Think not I love him, though I ask for him;
’Tis but a peevish boy: — yet he talks well —
But what care I for words?
A week passed in the usual routine of a garrison. Mabel was becoming used to a situation that, at first she had found not only novel, but a little irksome; and the officers and men in their turn, gradually familiarized to the presence of a young and blooming girl, whose attire and carriage had that air of modest gentility about them which she had obtained in the family of her patroness, annoyed her less by their ill-concealed admiration, while they gratified her by the respect which, she was fain to think, they paid her on account of her father; but which, in truth, was more to be attributed to her own modest but spirited deportment, than to any deference for the worthy Sergeant.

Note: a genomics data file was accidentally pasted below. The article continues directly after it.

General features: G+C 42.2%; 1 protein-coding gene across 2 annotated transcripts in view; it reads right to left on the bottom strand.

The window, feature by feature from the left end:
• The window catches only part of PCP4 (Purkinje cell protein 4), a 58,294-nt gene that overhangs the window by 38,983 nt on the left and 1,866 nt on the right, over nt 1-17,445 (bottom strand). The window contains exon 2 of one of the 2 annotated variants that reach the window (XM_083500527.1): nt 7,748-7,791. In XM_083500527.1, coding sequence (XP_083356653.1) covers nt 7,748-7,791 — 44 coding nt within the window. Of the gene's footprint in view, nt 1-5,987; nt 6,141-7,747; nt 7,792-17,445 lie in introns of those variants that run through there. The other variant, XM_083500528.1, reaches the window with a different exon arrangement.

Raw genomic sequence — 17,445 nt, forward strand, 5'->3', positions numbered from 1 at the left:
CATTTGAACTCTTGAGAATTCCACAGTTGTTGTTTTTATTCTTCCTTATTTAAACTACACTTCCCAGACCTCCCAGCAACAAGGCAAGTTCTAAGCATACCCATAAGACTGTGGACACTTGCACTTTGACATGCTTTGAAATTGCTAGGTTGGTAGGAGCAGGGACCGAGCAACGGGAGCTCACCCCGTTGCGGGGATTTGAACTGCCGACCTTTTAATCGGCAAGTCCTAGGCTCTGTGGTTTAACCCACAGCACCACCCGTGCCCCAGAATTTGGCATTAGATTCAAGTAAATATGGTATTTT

Acquaintances made in a forest, or in any circumstances of unusual excitement, soon attain their limits. Mabel found one week’s residence at Oswego sufficient to determine her as to those with whom she might be intimate and those whom she ought to avoid. The sort of neutral position occupied by her father, who was not an officer, while he was so much more than a common soldier, by keeping her aloof from the two great classes of military life, lessened the number of those whom she was compelled to know, and made the duty of decision comparatively easy. Still she soon discovered that there were a few, even among those that could aspire to a seat at the Commandant’s table, who were disposed to overlook the halbert for the novelty of a well-turned figure and of a pretty, winning face; and by the end of the first two or three days she had admirers even among the gentlemen. The Quartermaster, in particular, a middle-aged soldier, who had more than once tried the blessings of matrimony already, but was now a widower, was evidently disposed to increase his intimacy with the Sergeant, though their duties often brought them together; and the youngsters among his messmates did not fail to note that this man of method, who was a Scotsman of the name of Muir, was much more frequent in his visits to the quarters of his subordinate than had formerly been his wont. A laugh, or a joke, in honor of the “Sergeant’s daughter,” however, limited their strictures; though “Mabel Dunham” was soon a toast that even the ensign, or the lieutenant, did not disdain to give.